Normally, Canadians who leave their home province for longer than half a year risk losing their medicare benefits. But that doesn’t mean you can’t take that one special trip—to meditate in Nepal or trek the world’s outback–so long as you get permission.
As most snowbirds know well, most provinces require you to be physically present for at least 183 days in order to retain your permanent residence and your medicare. The only exceptions are Ontario and Newfoundland, where you must be physically present for at least 153 days and 122 days respectively.
But all provinces allow dispensations for long term travel –up to one year—for special circumstances, if requested infrequently and not on a routine basis. British Columbia and Ontario may allow such a dispensation once every five years; Quebec, seven years. Others may also allow you long-term dispensations, but you have to apply, explain your reasons and get written permission before you leave.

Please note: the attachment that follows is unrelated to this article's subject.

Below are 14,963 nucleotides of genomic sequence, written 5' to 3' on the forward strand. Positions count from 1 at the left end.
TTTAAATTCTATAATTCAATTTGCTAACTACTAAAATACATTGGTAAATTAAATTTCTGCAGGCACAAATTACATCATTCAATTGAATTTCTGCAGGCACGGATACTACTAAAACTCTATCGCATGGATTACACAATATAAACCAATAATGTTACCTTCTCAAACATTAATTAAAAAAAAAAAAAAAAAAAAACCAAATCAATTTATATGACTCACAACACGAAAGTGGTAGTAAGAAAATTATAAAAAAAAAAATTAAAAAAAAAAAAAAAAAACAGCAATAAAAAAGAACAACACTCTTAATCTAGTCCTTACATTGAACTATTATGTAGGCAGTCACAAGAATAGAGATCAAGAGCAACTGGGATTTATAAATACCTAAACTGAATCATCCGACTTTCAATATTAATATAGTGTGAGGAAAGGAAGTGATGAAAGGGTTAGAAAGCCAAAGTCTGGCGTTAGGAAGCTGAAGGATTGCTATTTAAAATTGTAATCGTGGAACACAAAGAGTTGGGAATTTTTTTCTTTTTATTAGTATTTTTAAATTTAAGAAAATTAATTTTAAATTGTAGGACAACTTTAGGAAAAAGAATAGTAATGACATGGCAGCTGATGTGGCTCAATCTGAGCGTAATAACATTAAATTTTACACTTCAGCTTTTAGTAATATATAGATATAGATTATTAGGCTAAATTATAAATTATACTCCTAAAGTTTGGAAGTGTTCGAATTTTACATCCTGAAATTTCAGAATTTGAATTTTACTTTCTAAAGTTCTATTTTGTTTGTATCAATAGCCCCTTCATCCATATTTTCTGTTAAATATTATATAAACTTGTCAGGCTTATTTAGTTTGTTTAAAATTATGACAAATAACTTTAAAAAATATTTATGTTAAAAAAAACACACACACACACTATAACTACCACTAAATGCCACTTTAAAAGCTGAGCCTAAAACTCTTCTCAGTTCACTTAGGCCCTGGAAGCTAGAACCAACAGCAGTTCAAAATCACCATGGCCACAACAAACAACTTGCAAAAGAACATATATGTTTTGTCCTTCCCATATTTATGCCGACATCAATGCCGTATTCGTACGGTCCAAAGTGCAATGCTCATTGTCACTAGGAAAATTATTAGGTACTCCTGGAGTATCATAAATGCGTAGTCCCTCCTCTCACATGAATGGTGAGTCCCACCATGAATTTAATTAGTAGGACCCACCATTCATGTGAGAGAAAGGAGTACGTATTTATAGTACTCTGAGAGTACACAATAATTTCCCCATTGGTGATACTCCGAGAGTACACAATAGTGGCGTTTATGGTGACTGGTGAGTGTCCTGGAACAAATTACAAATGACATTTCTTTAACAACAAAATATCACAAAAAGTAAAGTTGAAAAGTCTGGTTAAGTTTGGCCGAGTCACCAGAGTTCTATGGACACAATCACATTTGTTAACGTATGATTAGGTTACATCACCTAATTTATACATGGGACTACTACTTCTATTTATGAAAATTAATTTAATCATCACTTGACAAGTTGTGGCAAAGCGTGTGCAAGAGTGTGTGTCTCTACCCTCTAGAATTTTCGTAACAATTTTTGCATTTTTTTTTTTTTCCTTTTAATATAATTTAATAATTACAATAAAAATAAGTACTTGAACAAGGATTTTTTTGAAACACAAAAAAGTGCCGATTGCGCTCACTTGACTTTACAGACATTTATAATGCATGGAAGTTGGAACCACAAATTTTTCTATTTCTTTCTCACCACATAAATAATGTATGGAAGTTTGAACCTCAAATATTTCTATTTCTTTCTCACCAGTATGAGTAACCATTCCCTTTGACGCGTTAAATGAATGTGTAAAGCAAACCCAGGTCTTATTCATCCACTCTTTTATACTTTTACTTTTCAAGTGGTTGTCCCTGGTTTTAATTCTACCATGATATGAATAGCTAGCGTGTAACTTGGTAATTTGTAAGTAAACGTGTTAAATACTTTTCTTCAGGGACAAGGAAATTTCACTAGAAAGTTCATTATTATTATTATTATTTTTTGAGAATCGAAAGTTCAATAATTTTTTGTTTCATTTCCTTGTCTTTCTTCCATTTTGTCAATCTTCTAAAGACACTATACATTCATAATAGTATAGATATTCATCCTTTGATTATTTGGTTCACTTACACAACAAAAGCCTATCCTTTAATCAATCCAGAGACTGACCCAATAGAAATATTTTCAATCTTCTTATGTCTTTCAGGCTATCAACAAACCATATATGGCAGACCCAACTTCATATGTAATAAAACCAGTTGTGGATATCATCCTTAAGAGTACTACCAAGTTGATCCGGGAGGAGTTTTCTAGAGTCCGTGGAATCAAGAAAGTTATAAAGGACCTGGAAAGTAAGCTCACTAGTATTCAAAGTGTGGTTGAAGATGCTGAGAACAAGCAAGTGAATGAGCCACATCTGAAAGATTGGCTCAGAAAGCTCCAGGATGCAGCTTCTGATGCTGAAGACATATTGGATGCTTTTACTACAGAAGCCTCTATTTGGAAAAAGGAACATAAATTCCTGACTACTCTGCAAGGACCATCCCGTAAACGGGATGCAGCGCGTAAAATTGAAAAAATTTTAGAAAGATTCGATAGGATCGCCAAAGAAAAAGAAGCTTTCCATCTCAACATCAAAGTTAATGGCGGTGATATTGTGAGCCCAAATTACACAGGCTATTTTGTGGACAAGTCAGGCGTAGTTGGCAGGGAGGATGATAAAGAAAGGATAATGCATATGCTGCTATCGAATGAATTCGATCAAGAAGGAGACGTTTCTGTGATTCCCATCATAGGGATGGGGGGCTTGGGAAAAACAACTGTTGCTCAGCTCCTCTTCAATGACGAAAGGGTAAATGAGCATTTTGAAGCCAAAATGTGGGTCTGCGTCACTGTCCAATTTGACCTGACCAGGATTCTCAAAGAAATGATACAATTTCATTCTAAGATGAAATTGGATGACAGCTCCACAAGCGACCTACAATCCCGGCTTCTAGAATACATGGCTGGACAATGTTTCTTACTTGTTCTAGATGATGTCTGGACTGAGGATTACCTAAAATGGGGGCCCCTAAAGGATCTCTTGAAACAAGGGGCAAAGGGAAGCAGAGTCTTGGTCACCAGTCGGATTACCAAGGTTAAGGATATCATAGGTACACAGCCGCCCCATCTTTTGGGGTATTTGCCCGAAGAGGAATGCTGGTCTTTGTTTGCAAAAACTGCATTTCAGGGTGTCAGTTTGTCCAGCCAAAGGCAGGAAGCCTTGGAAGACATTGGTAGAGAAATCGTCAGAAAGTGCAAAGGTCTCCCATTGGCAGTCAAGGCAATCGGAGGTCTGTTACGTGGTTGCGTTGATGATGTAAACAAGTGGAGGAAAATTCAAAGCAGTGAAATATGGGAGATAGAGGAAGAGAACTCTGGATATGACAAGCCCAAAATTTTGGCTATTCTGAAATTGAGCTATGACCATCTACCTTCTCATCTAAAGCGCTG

In addition, all provinces may require you to remain in your province for a given period after you return, and may also require that will have spent a consecutive period of time in your province prior to taking your special leave.
It sounds a lot like a schoolmaster giving his students the rules for Christmas vacation, but those are the rules the provinces have set up to make sure residents don’t wander off too far and get into trouble.
During these absences, your governments still strongly advise you to have supplemental out of country insurance.
If you break those rules and are found out, you could be suspended from your provincial medicare and the only way to be reinstated is to re-apply and spend at least three consecutive months in the province and be able to prove it. During that time you are without government health insurance and you need to get special private coverage if you are to have any medical insurance at all. So play by the rules.
The provincial governments also have special rules that allow students studying abroad, contract workers, missionaries and others posted in foreign countries to be out of their provinces for extended periods without losing their medicare. But all such extensions have to be approved by the provincde before hand.
I emphasize that these extensions are for special circumstances. They are not for routine use by snowbirds who want to add several weeks or months to their annual vacation in the sun.